The roof is attributed to the bridge builder Henry Grow. An experienced builder and the superintendent of construction, Grow modified the design of the roof Folsom had originally proposed by introducing into building construction a type of lattice truss used in bridge construction. LDS architectural historian Paul L. Anderson has described Grow’s innovations concisely: “Huge elliptical arches cover a 150-foot-wide span without intermediate supports, an innovation without parallel for a building of these dimensions. The trusses were constructed of timbers pegged together with wooden dowels that were split and wedged at each end. Cracked timbers were wrapped with green rawhide, which contracted when dry and made a tight binding. When the building was completed, the roof structure was nine feet thick, and the plaster ceiling was 68 feet above the floor.” The only contribution to the roof by Truman O. Angell, who replaced Folsom as church architect early in 1867, was the exterior cornice.

Although the Tabernacle was used for the semi-annual General Conference in October 1867 conference, it was not dedicated until October 1875. Since then, the rostrum area has been remodeled three times (1882, 1933, and 1977). A basement was added to the tabernacle in 1968. The building was designated a National Historic Landmark in 1970 and a National Civil Engineering Landmark in 1971. The Tabernacle was home to the Utah Symphony until 1979, when the orchestra moved to the newly opened Symphony Hall (now Abravanel Hall).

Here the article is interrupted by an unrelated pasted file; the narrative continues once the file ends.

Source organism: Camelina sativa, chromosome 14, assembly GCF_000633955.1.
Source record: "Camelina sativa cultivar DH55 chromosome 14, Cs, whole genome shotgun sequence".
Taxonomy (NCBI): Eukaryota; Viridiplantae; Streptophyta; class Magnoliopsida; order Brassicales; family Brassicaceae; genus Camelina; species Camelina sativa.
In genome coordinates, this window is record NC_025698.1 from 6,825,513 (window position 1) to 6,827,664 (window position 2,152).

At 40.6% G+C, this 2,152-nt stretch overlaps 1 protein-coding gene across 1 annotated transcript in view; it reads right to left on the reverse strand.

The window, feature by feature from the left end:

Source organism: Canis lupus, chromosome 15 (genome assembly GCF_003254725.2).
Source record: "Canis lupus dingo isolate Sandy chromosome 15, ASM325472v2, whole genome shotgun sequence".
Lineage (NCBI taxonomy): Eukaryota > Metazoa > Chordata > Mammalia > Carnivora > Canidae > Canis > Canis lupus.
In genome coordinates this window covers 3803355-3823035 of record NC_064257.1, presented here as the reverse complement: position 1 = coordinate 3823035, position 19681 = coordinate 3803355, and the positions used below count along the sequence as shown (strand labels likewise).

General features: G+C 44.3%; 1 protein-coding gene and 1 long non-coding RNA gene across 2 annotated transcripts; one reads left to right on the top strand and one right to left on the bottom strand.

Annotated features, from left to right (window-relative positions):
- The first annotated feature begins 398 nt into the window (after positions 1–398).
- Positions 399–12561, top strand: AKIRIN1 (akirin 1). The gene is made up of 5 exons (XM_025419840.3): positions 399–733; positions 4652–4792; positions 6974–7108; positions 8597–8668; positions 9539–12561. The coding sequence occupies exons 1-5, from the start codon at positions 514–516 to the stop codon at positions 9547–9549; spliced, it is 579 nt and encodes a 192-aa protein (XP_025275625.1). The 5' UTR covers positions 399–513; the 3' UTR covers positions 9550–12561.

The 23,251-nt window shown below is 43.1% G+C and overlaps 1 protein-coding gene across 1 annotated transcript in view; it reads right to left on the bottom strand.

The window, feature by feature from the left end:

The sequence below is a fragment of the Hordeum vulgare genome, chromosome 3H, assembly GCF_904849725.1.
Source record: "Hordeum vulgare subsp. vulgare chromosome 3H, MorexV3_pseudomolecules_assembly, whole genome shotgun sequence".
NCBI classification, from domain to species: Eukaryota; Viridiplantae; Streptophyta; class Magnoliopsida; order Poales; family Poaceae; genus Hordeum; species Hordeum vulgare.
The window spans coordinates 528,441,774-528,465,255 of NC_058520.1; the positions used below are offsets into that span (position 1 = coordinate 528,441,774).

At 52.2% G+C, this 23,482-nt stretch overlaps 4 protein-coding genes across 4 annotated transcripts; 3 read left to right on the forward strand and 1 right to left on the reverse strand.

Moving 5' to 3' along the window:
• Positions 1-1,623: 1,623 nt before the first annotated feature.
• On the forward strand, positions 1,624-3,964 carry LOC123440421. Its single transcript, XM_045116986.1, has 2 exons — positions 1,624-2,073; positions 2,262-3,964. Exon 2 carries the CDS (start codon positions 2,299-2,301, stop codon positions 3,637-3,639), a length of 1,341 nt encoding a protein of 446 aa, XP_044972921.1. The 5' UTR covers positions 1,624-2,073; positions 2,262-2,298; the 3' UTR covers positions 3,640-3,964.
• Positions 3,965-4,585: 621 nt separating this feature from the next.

Anderson, Paul L. "William Harrison Folsom: Pioneer Architect."  Utah Historical Quarterly 43 (Summer 1975): 240-59.

Brown, Vern Melvi, and Le Grand Haslam. “Engineering Investigation of the Great Mormon Tabernacle.” Bachelor’s thesis, University of Utah, 1940.

Esplin, Scott C. “The Salt Lake Tabernacle: A Witness to the Growth of God's Kingdom.” In  Salt Lake City: The Place Which God Prepared, edited by Scott C. Esplin and Kenneth L. Alford, 69–96. Provo, UT: Brigham Young University and Salt Lake City: Deseret Book, 2011. 

Grow, Stewart L. A Tabernacle in the Desert.Salt Lake City: Deseret Book Company, 1958. 

Hales, Wayne B. “Acoustics of the Salt Lake Tabernacle.” The Journal of the Acoustical Society of America 1(1930): 280-292.

Hamilton, C. Mark. Nineteenth Century Mormon Architecture and City Planning. New York: Oxford University Press, 1995.

Rollins, Sarah. “Acoustics of the Salt Lake Tabernacle: Characterization and Study of Spatial Variation.” Master’s thesis, Brigham Young University, 2005.

Writing Credits

Shundana Yusaf
Shundana Yusaf



  • 1864

  • 1870

    Balcony added
  • 2005

    Renovation and seismic retrofitting

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Shundana Yusaf, "Salt Lake City Tabernacle", [Salt Lake City, Utah], SAH Archipedia, eds. Gabrielle Esperdy and Karen Kingsley, Charlottesville: UVaP, 2012—,